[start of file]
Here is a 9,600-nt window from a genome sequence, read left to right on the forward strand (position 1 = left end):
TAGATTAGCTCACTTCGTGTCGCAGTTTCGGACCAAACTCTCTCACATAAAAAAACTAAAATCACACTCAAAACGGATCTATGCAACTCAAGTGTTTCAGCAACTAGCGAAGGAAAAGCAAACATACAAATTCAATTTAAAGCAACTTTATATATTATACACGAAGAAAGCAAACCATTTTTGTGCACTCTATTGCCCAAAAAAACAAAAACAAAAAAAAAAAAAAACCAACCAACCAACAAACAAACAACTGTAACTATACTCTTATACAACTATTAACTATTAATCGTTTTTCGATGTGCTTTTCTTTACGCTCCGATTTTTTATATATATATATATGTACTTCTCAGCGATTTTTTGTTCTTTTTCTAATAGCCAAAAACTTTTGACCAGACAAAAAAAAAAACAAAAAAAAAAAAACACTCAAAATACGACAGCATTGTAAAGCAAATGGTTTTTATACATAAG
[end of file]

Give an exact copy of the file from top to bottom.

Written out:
Here is a 9,600-nt window from a genome sequence, read left to right on the forward strand (position 1 = left end):
TAGATTAGCTCACTTCGTGTCGCAGTTTCGGACCAAACTCTCTCACATAAAAAAACTAAAATCACACTCAAAACGGATCTATGCAACTCAAGTGTTTCAGCAACTAGCGAAGGAAAAGCAAACATACAAATTCAATTTAAAGCAACTTTATATATTATACACGAAGAAAGCAAACCATTTTTGTGCACTCTATTGCCCAAAAAAACAAAAACAAAAAAAAAAAAAAACCAACCAACCAACAAACAAACAACTGTAACTATACTCTTATACAACTATTAACTATTAATCGTTTTTCGATGTGCTTTTCTTTACGCTCCGATTTTTTATATATATATATATGTACTTCTCAGCGATTTTTTGTTCTTTTTCTAATAGCCAAAAACTTTTGACCAGACAAAAAAAAAAACAAAAAAAAAAAAACACTCAAAATACGACAGCATTGTAAAGCAAATGGTTTTTATACATAAG